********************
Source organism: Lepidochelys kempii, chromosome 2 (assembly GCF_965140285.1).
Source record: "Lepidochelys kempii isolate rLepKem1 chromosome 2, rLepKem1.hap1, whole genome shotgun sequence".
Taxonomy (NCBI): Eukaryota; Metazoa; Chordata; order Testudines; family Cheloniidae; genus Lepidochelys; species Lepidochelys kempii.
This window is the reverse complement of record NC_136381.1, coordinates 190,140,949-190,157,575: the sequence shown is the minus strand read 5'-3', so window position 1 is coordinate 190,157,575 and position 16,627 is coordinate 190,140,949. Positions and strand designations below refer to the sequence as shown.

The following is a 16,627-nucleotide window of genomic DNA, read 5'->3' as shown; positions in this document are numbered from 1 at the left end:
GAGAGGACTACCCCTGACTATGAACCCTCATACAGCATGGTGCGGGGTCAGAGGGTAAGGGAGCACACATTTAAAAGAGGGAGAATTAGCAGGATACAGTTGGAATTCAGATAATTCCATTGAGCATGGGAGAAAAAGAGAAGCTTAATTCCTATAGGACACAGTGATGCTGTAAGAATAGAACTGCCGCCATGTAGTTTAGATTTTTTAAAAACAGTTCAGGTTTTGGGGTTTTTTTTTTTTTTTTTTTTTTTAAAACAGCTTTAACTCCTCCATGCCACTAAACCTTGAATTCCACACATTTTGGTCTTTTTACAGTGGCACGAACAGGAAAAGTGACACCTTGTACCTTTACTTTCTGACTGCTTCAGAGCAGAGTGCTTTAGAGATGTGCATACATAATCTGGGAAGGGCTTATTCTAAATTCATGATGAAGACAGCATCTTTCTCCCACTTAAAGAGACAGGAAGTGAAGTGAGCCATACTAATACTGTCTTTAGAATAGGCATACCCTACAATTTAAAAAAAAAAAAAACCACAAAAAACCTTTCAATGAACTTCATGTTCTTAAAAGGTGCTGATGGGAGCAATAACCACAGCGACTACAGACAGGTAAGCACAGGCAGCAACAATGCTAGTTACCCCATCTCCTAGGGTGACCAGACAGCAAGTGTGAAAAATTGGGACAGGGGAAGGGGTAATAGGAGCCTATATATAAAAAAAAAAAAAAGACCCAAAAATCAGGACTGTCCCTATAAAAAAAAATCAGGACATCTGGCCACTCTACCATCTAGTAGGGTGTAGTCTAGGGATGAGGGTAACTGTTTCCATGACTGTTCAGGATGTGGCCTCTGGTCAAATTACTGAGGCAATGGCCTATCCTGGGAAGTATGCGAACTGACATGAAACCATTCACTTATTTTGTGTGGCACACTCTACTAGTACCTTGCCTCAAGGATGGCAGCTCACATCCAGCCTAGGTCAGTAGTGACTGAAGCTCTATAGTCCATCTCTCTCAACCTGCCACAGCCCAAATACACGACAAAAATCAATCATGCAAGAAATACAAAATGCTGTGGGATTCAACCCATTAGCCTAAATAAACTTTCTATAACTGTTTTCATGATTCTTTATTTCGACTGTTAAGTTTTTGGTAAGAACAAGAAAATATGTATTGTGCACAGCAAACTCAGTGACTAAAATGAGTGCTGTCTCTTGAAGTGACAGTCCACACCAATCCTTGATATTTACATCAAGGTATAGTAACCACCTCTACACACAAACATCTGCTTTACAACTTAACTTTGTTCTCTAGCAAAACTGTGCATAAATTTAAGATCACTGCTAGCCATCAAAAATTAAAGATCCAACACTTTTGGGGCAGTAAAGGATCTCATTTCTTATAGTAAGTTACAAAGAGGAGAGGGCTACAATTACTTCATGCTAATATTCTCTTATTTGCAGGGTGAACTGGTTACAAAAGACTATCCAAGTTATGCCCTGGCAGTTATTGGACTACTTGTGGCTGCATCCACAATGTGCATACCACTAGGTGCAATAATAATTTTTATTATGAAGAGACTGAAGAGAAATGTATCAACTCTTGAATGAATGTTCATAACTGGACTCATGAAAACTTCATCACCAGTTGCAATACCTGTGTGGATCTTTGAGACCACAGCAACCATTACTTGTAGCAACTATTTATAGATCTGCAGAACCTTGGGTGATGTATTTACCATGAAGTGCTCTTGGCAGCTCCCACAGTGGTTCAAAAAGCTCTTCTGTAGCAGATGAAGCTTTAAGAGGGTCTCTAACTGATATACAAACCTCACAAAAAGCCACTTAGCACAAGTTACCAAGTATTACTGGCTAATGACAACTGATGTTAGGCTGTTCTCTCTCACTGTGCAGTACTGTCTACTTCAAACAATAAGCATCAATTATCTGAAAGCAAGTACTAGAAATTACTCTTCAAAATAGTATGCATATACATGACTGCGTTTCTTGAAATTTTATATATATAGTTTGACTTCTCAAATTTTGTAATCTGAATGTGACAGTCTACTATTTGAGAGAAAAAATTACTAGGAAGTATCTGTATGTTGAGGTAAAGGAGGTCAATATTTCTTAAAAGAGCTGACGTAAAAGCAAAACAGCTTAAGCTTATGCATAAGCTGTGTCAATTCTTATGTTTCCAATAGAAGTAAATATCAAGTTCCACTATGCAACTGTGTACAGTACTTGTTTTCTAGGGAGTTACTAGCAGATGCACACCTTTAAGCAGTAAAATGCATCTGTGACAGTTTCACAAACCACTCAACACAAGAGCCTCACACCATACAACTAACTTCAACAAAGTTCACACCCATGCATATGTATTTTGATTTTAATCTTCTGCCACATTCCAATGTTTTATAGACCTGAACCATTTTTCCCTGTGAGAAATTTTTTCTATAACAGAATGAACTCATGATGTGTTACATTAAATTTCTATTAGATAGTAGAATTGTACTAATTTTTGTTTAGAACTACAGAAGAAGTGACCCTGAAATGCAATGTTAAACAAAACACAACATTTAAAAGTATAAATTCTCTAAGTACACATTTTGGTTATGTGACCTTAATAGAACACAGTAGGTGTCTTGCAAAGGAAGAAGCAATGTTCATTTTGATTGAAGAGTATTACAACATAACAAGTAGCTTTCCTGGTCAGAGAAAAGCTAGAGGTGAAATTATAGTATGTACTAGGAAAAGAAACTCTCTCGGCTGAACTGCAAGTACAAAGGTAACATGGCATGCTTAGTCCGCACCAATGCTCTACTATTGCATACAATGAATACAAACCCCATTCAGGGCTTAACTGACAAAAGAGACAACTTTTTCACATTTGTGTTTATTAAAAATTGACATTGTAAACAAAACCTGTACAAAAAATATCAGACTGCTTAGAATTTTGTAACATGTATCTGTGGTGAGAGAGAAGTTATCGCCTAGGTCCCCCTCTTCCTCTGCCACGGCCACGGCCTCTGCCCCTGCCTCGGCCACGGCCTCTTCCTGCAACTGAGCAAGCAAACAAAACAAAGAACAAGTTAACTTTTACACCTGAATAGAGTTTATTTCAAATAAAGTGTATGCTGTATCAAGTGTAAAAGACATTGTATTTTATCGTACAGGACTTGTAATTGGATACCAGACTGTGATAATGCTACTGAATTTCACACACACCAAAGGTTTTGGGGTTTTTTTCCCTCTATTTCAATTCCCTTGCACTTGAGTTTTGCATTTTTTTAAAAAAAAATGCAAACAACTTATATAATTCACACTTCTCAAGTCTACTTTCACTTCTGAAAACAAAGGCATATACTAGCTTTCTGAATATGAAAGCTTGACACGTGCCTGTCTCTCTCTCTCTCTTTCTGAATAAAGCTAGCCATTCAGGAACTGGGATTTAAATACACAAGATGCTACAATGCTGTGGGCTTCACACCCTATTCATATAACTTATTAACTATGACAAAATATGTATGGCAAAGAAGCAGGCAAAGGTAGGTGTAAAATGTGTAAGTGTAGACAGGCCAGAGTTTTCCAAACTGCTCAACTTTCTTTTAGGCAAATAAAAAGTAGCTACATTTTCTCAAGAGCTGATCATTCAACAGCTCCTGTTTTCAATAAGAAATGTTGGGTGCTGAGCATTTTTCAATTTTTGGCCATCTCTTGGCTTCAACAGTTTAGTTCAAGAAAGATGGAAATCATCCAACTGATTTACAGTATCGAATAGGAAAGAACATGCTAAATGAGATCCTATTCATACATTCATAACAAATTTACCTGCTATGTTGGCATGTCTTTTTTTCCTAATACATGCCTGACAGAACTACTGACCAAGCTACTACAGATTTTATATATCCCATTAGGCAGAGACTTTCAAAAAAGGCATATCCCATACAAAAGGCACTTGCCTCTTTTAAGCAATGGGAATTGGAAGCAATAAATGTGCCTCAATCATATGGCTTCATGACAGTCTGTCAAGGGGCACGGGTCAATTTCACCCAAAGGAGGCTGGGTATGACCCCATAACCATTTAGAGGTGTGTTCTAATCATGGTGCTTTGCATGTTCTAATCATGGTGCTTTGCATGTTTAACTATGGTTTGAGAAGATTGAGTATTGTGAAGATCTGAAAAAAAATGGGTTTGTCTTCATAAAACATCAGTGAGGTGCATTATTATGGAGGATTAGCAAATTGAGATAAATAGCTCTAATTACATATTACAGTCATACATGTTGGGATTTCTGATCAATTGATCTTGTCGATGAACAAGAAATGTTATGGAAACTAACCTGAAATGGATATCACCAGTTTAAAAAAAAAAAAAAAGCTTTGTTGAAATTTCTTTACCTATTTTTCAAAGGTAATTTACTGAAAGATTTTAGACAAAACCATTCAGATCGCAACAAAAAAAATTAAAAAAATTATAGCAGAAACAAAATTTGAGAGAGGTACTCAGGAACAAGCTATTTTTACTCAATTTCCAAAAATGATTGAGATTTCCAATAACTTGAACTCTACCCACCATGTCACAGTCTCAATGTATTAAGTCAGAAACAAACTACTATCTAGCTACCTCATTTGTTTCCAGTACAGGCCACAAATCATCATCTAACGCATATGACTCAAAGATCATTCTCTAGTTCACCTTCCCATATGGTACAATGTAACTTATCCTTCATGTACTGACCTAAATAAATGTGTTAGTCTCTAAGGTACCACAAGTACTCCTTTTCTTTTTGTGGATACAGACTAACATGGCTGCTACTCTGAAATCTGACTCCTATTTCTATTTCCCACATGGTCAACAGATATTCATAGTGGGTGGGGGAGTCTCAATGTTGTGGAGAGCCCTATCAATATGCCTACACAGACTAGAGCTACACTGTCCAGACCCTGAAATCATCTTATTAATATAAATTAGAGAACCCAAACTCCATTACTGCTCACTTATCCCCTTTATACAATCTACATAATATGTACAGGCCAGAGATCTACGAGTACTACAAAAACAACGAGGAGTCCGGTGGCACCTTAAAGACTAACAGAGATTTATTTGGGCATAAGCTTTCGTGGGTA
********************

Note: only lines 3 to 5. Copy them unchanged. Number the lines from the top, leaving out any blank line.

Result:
Taxonomy (NCBI): Eukaryota; Metazoa; Chordata; order Testudines; family Cheloniidae; genus Lepidochelys; species Lepidochelys kempii.
This window is the reverse complement of record NC_136381.1, coordinates 190,140,949-190,157,575: the sequence shown is the minus strand read 5'-3', so window position 1 is coordinate 190,157,575 and position 16,627 is coordinate 190,140,949. Positions and strand designations below refer to the sequence as shown.

The following is a 16,627-nucleotide window of genomic DNA, read 5'->3' as shown; positions in this document are numbered from 1 at the left end: